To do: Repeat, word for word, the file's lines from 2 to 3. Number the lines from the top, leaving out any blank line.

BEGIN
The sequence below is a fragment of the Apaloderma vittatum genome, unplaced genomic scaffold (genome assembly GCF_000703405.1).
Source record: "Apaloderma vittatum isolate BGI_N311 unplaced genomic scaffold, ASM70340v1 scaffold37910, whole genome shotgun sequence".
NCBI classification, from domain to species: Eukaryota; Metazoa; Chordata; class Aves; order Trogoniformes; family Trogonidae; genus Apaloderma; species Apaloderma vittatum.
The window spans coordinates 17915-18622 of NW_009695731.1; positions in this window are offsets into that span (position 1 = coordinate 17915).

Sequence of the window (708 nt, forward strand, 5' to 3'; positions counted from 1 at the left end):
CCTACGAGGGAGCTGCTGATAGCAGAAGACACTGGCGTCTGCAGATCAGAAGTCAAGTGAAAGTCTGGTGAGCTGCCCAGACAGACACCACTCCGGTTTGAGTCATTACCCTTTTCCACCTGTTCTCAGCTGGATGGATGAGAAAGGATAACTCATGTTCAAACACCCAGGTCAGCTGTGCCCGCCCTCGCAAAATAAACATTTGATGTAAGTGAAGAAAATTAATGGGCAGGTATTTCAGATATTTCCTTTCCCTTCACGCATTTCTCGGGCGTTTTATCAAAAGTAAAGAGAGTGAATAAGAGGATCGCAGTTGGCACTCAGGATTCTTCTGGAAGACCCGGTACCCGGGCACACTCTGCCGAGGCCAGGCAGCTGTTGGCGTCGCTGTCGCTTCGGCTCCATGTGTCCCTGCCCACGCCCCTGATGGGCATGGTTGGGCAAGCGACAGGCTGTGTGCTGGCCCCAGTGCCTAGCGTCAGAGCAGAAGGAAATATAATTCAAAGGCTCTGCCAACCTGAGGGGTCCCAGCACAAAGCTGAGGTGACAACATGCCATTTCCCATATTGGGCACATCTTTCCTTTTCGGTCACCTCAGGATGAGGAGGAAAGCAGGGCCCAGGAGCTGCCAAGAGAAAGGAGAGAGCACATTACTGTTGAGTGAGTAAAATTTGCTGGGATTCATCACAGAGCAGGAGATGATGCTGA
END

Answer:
Source record: "Apaloderma vittatum isolate BGI_N311 unplaced genomic scaffold, ASM70340v1 scaffold37910, whole genome shotgun sequence".
NCBI classification, from domain to species: Eukaryota; Metazoa; Chordata; class Aves; order Trogoniformes; family Trogonidae; genus Apaloderma; species Apaloderma vittatum.